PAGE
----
Once you finish that first song, having seen people tap their feet, clap, and then applaud for will experience why your up there in the first place. By the time your halfway through the second song, you'll still be nervous, but you'll be having fun, getting in the groove, and wondering what the fuss was all about. Once the set is over, you've forgotten all about being nervous, you can't wait to do it again, and wonder where the time went.

PostPosted: Sat Jun 03, 2006 12:26 am
by allanlummox
Really good, practical tips from 1four5.

PostPosted: Sat Jun 03, 2006 2:21 am
by leftyguitarman
Thanks everyone! It still may be a month 'till my first gig, but I am going to learn all the stuff I need to be in the band. I'll think of all that and remember it before I go on stage.

PostPosted: Sat Jun 03, 2006 2:25 am
by fat paul
I used to have bad stage fright but now there is no place that I like better. Just play a buncha gigs seems to help some folks.
fat paul

PostPosted: Sat Jun 03, 2006 3:00 am
by lorilu
"Can't ya see, Oh can't ya see, what that woman, lord, she been doin to me?"
On the drummer's forum we talked about this and there was a young girl who performs and gets nervous and she thinks about it like when you're getting on a roller coaster. You're nervous but in a great way like you are going to have a really fun ride. Pretty cool, huh.

PostPosted: Sat Jun 03, 2006 4:50 am
by gcd revue
I'm with 1four5 on the good night's sleep and light meal...especially the light meal. Feed the dog, he won't hunt. While I don't get nervous or apprehensive about performing (been in front of people since I was a small child), I will say I experience a good bit of anticipation. Nothing feels quite as good as when everything just "clicks" and the band and audience are riding the same wave. No drug can come close to that feeling. Look forward to THAT! You're in for a hell of a rush when it happens.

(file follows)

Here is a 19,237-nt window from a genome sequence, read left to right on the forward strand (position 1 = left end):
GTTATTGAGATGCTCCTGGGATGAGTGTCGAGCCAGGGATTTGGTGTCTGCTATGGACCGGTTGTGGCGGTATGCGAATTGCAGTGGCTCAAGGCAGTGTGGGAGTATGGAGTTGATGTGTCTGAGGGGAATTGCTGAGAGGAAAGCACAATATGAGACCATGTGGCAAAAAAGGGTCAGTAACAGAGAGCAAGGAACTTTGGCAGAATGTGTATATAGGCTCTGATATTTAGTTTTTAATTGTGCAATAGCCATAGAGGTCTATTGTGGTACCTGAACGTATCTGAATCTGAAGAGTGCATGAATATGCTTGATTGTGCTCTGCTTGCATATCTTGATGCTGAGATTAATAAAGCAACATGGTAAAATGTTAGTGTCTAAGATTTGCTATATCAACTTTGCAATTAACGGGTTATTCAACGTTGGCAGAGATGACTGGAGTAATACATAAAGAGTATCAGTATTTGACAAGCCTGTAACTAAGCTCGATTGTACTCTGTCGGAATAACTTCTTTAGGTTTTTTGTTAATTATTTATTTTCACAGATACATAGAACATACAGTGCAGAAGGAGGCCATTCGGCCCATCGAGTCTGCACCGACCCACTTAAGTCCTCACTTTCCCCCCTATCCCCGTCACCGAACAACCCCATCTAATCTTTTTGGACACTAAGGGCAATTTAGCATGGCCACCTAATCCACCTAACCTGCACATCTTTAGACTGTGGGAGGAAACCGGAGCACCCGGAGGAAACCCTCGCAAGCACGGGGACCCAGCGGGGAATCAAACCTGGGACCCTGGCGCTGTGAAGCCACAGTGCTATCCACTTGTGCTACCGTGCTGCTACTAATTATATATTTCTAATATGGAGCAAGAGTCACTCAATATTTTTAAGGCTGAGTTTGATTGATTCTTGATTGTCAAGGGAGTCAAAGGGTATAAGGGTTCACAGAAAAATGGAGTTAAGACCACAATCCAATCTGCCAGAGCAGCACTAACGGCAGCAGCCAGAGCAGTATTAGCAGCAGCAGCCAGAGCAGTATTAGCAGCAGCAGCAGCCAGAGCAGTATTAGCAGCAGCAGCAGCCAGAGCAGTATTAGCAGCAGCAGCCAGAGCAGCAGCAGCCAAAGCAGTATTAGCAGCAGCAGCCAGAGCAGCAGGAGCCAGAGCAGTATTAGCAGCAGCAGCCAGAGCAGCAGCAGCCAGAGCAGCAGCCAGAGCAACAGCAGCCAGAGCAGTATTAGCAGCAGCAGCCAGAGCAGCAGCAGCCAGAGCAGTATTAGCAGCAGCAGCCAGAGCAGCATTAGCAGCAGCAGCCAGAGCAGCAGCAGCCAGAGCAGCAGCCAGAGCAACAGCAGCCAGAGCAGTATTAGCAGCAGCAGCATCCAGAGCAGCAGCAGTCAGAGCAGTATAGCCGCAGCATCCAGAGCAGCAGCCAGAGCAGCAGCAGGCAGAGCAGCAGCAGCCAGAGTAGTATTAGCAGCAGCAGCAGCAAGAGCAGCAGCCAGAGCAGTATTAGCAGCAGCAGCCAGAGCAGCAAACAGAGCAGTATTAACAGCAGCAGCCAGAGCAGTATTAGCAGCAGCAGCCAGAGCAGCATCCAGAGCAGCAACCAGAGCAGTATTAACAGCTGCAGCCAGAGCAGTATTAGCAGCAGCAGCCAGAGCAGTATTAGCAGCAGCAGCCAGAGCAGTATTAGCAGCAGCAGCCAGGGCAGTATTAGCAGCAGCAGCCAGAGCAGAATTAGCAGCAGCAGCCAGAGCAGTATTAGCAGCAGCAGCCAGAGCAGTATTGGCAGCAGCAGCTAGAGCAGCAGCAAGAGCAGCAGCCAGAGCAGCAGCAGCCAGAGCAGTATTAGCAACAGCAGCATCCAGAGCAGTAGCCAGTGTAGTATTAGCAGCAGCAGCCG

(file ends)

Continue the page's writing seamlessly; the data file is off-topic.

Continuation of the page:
PostPosted: Sat Jun 03, 2006 11:34 am
by maxx england
Things have changed since I accepted I have no ability but a heart of pure ham, so now I think I could do the Albert Hall and it would be the audience with the problem.

However, the first time I played guitar in public was at a bike club Christmas show, and I couldn't believe what the adrenalin did to me. I was on stage alone, banging through Johnny B Goode and having to push the guitar hard down onto my left leg to control it because it was shaking so badly I couldn't stand up. That was an education, you might have to be that determined too if it hits you really badly, but you have one major advantage: you are not alone up there. You can back off, you can hide a little behind the others. And if it comes down to getting lost in the middle of a number, don't worry, just listen for the bass and the drums and jump on the bus again the next time it comes past You. Also, this is blues. You have a basic series of 5 notes, and just hitting the root and 5th can go a long way to bluffing the audience (they're not usually musicians so they usually can't see the joins), so that takes the pressure off you.

Just remember, this is meant to be fun, just get up there and enjoy it and accept any litte mistakes you make as being exactly that - little.

PostPosted: Sat Jun 03, 2006 4:35 pm
by nizer
1four5 wrote:The nerves leading up to your first show are WAY worse than actually doing it. Remember this in the hour leading up to going on stage, because you will want to just run, and you may be doubting that you can do it...

This was very much my experience - and not just on my first show. I always had stage fright, but after a while learned to enjoy it. Kinda like going bunjee jumping I think...

It's a tough one Blake. One thing I learned over time was that I overestimated how much attention people actually paid and that they weren't as critical as I imagined them to be. That's important because performance anxiety is a viscious circle - the more uptight you are the less the music flows and the worse you actually do sound. Over time I learned to "stay within myself" - not try to impress everyone but just to relax and to focus on what I enjoyed doing, not how people might be perceiving it.

Easy to say I guess. Like 145 says, the anticipation is worse than the actual show. Just takes time, a few good experiences and you'll be fine. Let us know how it goes.

PostPosted: Sat Jun 03, 2006 4:41 pm
by guitarslim101
I agree with what has already been said and also add this little tid-bit: make sure your fly is up...unless you have some sort of gimmick involving exposed body parts.